What it was like covering Herschel Walker's week of controversy in Georgia: Reporter's notebook
The GOP Senate hopeful denied paying for a woman's abortion in 2009.
Lalee Ibssa is one of seven ABC News campaign reporters embedded in battleground states ahead of the November midterm elections.
Ibssa is based in Georgia -- which means she was at the center of last week's major political news as GOP Senate nominee Herschel Walker, a staunchly anti-abortion candidate, denied a report in The Daily Beast that he paid for an ex-girlfriend's abortion in 2009.
Ibssa tracked the controversy closely. But she also followed Stacey Abrams' rematch with Gov. Brian Kemp and more. Below, she recaps her week.
See more of Ibssa's work with the embed team and anchor George Stephanopoulos on Hulu's "Power Trip."
Sunday and Monday: A busy start -- then the Walker twist
Like millions of other Americans across the country, I kicked off my Sunday with an NFL football game -- just for a different reason than the attendees. I roamed the parking lot of Mercedes-Benz Stadium in Atlanta looking to speak with Falcons fans about their thoughts on Georgia's highly anticipated midterm election matchups. Herschel Walker's history as an iconic University of Georgia football player in the 1980s was an interesting context to conversations about the businessman and former football pro-turned-Senate hopeful.
Next, I attended a Stacey Abrams town hall in Duluth, Georgia, where the Democratic nominee rallied support in her race for governor against Republican incumbent Brian Kemp.
After that event, I raced to a local coffee shop, Cafe Rothem, to meet ABC News congressional correspondent Rachel Scott before ABC's sit-down with Abrams.
Among the topics covered in that interview was Abrams' views on the validity of her race with Kemp, given how she had accused him of suppressing votes in 2018. She stressed that she wouldn't "question the outcome" of November's election but would continue to "question" what she felt were excessive voting restrictions.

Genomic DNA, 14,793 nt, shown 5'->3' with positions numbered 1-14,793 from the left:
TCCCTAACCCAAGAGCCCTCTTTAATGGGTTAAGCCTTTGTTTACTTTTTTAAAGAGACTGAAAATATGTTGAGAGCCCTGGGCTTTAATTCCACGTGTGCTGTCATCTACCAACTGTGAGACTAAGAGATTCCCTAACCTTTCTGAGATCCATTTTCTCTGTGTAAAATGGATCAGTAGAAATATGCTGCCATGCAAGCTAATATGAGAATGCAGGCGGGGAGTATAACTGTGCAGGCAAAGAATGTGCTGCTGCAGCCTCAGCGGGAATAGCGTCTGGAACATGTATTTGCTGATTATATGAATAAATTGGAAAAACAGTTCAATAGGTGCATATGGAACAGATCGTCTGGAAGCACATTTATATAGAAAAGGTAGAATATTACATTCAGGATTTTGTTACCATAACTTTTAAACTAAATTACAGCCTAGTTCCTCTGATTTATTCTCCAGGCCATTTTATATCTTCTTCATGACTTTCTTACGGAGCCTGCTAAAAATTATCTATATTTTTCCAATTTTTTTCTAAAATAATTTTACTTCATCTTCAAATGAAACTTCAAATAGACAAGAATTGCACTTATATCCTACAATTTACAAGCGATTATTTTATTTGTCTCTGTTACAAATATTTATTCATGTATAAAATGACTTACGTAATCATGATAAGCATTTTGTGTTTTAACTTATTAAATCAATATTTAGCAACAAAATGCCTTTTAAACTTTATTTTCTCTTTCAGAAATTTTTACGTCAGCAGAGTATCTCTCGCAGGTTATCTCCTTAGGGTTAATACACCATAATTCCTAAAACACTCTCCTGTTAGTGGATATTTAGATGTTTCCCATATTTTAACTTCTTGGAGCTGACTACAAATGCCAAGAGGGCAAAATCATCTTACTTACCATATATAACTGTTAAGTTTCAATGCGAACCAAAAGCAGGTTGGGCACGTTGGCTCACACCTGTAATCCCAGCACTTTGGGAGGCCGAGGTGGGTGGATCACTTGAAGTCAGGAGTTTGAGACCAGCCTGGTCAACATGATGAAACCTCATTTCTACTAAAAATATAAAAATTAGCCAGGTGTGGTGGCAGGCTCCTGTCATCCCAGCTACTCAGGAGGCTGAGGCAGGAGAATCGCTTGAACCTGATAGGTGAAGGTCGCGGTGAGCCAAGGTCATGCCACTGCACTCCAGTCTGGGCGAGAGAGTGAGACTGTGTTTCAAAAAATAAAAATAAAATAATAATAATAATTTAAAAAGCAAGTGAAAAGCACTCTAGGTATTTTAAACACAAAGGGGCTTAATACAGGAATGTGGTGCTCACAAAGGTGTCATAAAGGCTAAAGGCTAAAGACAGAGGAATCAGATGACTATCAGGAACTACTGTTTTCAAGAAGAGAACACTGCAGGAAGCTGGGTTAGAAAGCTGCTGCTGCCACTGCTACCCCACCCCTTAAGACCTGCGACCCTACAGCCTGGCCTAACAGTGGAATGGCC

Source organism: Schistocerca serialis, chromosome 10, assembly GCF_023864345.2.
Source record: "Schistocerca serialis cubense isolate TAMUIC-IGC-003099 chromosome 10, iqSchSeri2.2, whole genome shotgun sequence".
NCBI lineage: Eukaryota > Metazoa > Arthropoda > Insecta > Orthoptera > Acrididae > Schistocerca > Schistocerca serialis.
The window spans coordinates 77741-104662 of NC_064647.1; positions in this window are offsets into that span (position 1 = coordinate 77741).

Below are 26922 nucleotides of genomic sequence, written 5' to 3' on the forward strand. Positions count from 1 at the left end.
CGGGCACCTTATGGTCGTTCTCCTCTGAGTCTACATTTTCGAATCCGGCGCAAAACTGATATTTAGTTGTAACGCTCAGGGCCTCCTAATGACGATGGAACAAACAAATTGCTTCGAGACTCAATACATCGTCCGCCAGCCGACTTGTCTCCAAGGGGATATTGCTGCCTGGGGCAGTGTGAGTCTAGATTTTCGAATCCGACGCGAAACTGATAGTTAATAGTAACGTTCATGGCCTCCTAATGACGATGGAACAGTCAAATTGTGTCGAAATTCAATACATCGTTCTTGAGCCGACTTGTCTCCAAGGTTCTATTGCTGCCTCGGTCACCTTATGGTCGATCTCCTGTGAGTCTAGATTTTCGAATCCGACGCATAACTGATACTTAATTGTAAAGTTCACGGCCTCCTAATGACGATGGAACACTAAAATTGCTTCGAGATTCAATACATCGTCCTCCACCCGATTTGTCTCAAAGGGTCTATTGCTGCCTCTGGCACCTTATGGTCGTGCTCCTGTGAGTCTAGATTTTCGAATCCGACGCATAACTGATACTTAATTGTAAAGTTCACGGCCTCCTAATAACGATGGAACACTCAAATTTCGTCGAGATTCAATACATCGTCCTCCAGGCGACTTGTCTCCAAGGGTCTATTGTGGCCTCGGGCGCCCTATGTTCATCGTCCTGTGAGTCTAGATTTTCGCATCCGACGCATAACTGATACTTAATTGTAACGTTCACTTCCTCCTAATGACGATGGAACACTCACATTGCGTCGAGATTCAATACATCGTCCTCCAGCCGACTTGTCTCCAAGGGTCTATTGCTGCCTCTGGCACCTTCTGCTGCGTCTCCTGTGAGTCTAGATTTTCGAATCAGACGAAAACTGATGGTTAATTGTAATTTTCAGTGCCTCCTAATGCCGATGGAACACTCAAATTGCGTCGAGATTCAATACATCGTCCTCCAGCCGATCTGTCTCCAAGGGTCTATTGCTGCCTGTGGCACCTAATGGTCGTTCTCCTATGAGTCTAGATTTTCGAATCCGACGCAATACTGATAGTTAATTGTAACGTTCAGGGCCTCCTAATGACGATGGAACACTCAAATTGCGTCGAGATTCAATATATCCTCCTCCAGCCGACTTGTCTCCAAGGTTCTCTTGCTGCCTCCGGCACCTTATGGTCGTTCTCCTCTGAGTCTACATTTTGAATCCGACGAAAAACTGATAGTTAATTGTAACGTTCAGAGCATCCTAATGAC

Before I became an embed for the midterms, I worked on the team covering Congress, so it was great to be reunited with my fellow Hill colleagues: Rachel, Allie and Ben.
When correspondents come into town on assignment, not only are embeds still in charge of keeping up with their campaigns, they usually assist on the correspondents' shoots as well. Leading up to Abrams' interview with Scott, I helped pull research, form interview questions and other miscellaneous work (such as driving around Duluth to scope out potential interview locations).
Though tasked with more responsibilities, I always find that working with correspondents, like Rachel, gives me great opportunities to grow as I watch them interview candidates.
On Monday, I covered Democratic Sen. Raphael Warnock's event in Dunwoody where he celebrated the Jewish New Year. While Warnock was up on stage speaking to reporters, The Daily Beast published a report in which an unnamed woman claimed Herschel Walker reimbursed her fo ran abortion more than a decade ago -- something Walker promptly denied.
The woman provided a receipt from an abortion clinic, a bank deposit receipt with an image of a $700 check that she said was signed by Walker sent within a week of the abortion and also a "get well" card that she said was signed by Walker.
Immediately, reporters in the room with Warnock started glancing over at each other, all of us quickly reading through The Daily Beast article as we knew we'd get a chance to talk to the senator after the event had wrapped.
As I prepared to head out on the trail this year, my mentors at ABC News would often tell me to "stay ready," and it was times like these when I knew why that was such a common -- and useful -- reminder.
Though I was still at Warnock's event, I was immediately flooded with requests from multiple ABC News platforms (which span TV shows, radio, digital and more). The needs ranged from questions about Walker's position on abortion to where video of his best stump speeches were located.